I had a Windows 8 installation on an HDD, using UEFI as boot. The HDD has the following GPT table:

DISKPART> list partition

Partizione ###   Tipo              Dim.     Offset
---------------  ----------------  -------  -------
Partizione 1     Ripristino         300 Mb  1024 Kb
Partizione 2     Sistema            100 Mb   301 Mb
Partizione 3     Riservato          128 Mb   401 Mb
Partizione 4     Primario           390 Gb   529 Mb
Partizione 5     Primario           540 Gb   390 Gb

(I apologize it's in Italian, but the translation is quite straightforward).

I recently bought an SSD drive, connected it and installed a fresh Windows 8. Now I have a working dual boot, but the UEFI partition is on the HDD instead of the SSD. Here's the SSD partition list:

Partizione ###   Tipo              Dim.     Offset
---------------  ----------------  -------  -------
Partizione 1     Riservato          128 Mb  1024 Kb
Partizione 2     Primario           221 Gb   129 Mb

I think that the best solution would be to have it on the SSD for two reasons:

The first is performance (I guess it would be a little be faster on the SSD due to the spin up time for an HDD, but I may be wrong about that.)

second reason is consistency. As I plan to use only the Windows 8 installation that is located on the SSD and I'm probably going to erase the system partition on the HDD to use it as a data storage device, I think that the boot partition should be on the same drive as the OS.

So the question is how do I move the EFI System Partition to the SSD?


My recommendation is to not bother. The performance improvement will be negligible, because the files read from the ESP are tiny and are read only when the computer boots. Furthermore, the partition itself is tiny by modern standards, so you won't recover enough space to make the effort worthwhile. Furthermore, the attempt to move the ESP runs a risk of creating boot problems that will take far more time to fix than any time you could possibly save in improved boot time from the move.

If you want to go ahead and do this as a learning experience despite my recommendation, you'll need to look into:

  • Creating an ESP with whatever partitioning software you like. I'm not sure how you'd do this with the standard Windows tools. With gdisk, you'd create a partition of type EF00, but you'd then need to create a FAT filesystem on it, since gdisk is a partitioning-only tool (it doesn't handle filesystems).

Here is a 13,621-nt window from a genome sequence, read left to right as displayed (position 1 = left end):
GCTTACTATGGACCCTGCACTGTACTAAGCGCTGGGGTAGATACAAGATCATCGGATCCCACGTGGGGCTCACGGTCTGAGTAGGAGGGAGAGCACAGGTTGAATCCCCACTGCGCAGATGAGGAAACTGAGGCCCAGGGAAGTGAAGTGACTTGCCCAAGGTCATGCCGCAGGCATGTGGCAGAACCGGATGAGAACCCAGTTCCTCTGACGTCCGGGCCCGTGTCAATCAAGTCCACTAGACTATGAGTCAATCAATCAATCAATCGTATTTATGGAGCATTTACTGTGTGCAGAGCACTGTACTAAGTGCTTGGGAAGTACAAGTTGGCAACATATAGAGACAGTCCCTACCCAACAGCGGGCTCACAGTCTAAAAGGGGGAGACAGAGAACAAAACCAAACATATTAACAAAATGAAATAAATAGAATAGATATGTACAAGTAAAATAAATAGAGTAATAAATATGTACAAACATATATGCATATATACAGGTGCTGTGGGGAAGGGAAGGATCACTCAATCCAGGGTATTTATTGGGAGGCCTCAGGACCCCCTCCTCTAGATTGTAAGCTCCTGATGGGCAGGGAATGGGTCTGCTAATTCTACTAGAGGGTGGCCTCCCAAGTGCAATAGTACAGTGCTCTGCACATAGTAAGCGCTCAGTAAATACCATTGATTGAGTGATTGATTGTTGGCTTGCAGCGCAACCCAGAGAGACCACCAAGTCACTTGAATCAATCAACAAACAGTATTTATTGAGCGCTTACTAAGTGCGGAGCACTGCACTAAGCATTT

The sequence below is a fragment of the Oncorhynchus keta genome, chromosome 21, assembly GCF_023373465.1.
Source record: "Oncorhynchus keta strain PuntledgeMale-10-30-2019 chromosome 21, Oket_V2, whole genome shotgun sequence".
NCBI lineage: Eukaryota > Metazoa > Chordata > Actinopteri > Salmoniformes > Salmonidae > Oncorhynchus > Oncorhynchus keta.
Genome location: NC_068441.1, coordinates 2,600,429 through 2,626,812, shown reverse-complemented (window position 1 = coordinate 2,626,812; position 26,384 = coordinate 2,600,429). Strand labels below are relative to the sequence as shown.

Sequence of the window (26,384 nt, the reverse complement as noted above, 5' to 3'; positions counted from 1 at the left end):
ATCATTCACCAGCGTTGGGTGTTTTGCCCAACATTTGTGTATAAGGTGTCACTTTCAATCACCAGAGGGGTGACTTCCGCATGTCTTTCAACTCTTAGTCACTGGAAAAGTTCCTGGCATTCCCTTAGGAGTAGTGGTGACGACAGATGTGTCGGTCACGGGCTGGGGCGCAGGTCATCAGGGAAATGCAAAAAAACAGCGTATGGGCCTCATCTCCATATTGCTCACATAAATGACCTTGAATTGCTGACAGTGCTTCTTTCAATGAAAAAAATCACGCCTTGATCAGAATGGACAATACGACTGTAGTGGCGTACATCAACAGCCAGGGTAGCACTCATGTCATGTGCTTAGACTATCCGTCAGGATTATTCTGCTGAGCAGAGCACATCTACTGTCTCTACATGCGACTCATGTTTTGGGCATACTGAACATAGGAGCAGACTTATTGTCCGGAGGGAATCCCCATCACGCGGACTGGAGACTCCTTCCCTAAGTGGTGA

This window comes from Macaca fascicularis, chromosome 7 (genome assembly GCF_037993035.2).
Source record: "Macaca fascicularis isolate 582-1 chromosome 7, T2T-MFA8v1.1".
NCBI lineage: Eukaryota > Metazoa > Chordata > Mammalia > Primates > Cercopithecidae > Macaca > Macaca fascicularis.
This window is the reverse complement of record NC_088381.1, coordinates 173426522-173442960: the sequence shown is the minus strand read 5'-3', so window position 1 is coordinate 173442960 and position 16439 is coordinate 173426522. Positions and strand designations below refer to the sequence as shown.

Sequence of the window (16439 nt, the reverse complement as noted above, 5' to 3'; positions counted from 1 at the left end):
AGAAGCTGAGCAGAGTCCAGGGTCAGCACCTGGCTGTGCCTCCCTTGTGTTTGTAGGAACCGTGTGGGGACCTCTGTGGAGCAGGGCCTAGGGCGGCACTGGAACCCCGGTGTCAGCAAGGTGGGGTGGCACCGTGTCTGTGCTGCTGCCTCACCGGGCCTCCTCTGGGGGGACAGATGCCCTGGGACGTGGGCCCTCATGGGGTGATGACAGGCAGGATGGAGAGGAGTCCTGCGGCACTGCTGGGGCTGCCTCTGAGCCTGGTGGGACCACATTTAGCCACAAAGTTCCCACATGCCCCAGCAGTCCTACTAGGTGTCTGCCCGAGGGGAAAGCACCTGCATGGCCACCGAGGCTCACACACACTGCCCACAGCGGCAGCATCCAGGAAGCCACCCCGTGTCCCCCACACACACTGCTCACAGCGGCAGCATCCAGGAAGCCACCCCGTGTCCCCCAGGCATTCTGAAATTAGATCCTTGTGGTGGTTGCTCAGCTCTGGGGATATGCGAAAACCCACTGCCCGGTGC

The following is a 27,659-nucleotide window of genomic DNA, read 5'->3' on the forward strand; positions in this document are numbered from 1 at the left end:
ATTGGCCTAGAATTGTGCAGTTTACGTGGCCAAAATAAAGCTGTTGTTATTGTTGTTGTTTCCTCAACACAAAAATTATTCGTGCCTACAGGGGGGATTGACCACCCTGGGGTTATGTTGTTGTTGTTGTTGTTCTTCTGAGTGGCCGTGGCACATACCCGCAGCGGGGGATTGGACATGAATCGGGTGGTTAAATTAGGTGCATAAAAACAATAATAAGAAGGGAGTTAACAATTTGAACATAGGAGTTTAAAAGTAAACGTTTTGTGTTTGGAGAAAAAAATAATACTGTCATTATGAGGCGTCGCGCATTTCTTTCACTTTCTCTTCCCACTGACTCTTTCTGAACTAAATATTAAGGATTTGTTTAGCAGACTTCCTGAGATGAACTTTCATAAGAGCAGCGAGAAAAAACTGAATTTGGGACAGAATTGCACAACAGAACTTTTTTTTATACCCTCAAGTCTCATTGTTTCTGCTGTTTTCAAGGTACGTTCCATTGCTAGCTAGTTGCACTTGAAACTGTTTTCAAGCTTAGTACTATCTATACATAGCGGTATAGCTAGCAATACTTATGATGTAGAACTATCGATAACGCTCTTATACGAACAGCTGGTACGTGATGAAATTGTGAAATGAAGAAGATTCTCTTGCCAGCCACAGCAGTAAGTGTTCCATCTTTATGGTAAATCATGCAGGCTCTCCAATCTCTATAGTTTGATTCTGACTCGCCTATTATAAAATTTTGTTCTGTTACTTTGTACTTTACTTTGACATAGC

• Mounting both ESPs simultaneously to copy files (or in sequence using temporary storage). I'm not sure how to do this in Windows, although it would be easy in Linux or from an EFI shell. (It would be automatic in an EFI shell, in fact.)
  • Registering the boot loader on its new home. (Using the fallback filename of EFI\BOOT\bootx64.efi would likely be a simpler alternative, but is the less preferred method of loading the boot loader.) The Windows bcdedit command and the EFI shell's bcfg tool can both register boot loaders; however, bcdedit is inflexible because Windows supports just one ESP, which creates problems when copying the ESP.
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  • Thank you for your answer. Well I actually prefer to have the ESP in the SSD because I might decide to remove the HDD. So I think that the ESP should be on the OS drive. Anyway, how is the latest point done? – Pincopallino Oct 28 '13 at 17:37
  • Never mind, I managed to move the partition to the SSD and Windows boots regularly. Thank you very much! – Pincopallino Oct 29 '13 at 7:34
  • Some interesting info here that would likely be VERY valuable in explaining what's happening in a generalized HOWTO, but not really answering, "So the question is how do I move the EFI System Partition to the SSD?" I've spent days of my life trying to recover from a bad decision a couple years ago and it still haunts me and in short, it comes down to relocating my EFI partition so I'd love to see a good answer. – rainabba Sep 23 '15 at 22:02
  • Of note, having two EFI partitions sometimes causes Windows update to fail in extremely obscure ways, so delete the old one after moving. – Jack Wasey Jan 16 '18 at 18:17
  • Thank you for adding that it is probably not worth doing this - I was about to do it for the same reasons as OP, but will refrain from it. – Thomas Sep 6 at 18:44

For people like me coming from Google: Yes, it is possible to do this with Windows, without any third-party tools. Tested with Windows 10 Pro x64. I used this procedure to move both the EFI System Partition and the System Reserved partition. It should work on Windows 8 as well.

If your primary drive lacks space, first you'll need to shrink your C: partition (or equivalent). I'm using 260 MB in this example as that's what newer drives require, but older drives with smaller sectors only require 100 MB. If you don't need to make space, take note of the comments that indicate which steps you should skip.